Mondlane discovered an interest in poetry, a genre he says, “You really have to be honest with yourself to produce the sort of work that is good.” He is pictured here at an open mic night (prior to the pandemic).

His sophomore year, Mondlane needed to take a writing intensive course. He chose to enroll in Introduction to Creative Writing in Fall 2017 with Shane Hinton, assistant professor of English and writing.

“That is the first time I’ve ever done poems, creative non-fiction and fiction, so that was my first taste of that and I absolutely loved it,” said Mondlane. “I found myself being able to take the academic, technical writing and transfer it to a more expressive field.”

Mondlane ended up enjoying the course so much that he chose to sign up for Poetry I the following semester.

“Taking that Poetry I class, I hate to say it because it sounds corny, but it was kind of life-changing,” said Mondlane. “You really have to be honest with yourself to produce the sort of work that is good.”

As he continued working hard in his writing classes, creative writing started to mean a lot more to him and open doors that were previously unforeseen. Mondlane was invited to attend the DISQUIET International Writing Program in Lisbon, Portugal, in the summer of 2018. Participants usually apply to attend the program, but Hinton, as an instructor with DISQUIET, invited Mondlane and a few other UT students who impressed him with their work in class.

“Going to Lisbon was a huge experience. I remember thinking ahead to it and being like, ‘I don’t know what me as a finance major has any business [being there] with all these people talking about the technical aspects of writing and strategies,’” said Mondlane. “And I’m just here like ‘yo, I just wrote some poems for class!’ But when I got there it was very interesting for me to see that even though I was just starting my writing, some of the work that I produced had a lot of impact, and I got some really good feedback.”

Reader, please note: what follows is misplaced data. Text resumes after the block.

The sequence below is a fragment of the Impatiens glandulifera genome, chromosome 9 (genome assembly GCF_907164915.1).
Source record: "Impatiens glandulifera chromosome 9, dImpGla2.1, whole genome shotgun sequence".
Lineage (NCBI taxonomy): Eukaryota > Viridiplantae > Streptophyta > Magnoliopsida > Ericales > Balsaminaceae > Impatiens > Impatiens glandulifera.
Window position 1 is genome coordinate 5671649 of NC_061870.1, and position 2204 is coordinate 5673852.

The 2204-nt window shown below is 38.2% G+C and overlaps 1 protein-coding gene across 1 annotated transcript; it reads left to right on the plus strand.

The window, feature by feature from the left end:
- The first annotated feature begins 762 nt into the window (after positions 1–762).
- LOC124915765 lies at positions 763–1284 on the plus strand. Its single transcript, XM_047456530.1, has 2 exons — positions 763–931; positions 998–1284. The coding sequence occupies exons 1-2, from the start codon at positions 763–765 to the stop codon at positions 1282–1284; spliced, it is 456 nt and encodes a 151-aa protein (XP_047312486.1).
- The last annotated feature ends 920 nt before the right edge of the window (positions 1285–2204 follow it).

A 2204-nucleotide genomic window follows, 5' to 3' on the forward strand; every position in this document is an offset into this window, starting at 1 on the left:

Tour Guiding

At the same time that Mondlane was enrolled in his Poetry I course, he decided to apply for an on-campus job as a tour guide with the Admissions Office to earn a little extra cash. He gave his first tour in May 2018.

“If you had told me four years ago when I got to Tampa, ‘you’re going to be a tour guide and a representative for the University and talk to random families all day, every day,’ I would’ve thought you were crazy,” said Mondlane. “When I first got here I was shy, barely knew how to speak to Americans, in general, and it was a little bit of a learning curve. [The role] helped me a lot to grow out of my shell.”

Kevin Mondlane speaking at an Admitted Student Reception.
“If you had told me four years ago when I got to Tampa, ‘you’re going to be a tour guide and a representative for the University and talk to random families all day, every day,’ I would’ve thought you were crazy,” said Mondlane. Turns out, he’s a natural. *Photo taken prior to the pandemic.

As Mondlane continued his work with Admissions, he moved on to be an ambassador for UT and represent the school at Admitted Student Receptions across the country. Over the next two years, Mondlane says he had some of the best experiences in his college career and grew profoundly as he advanced his public speaking and networking skills.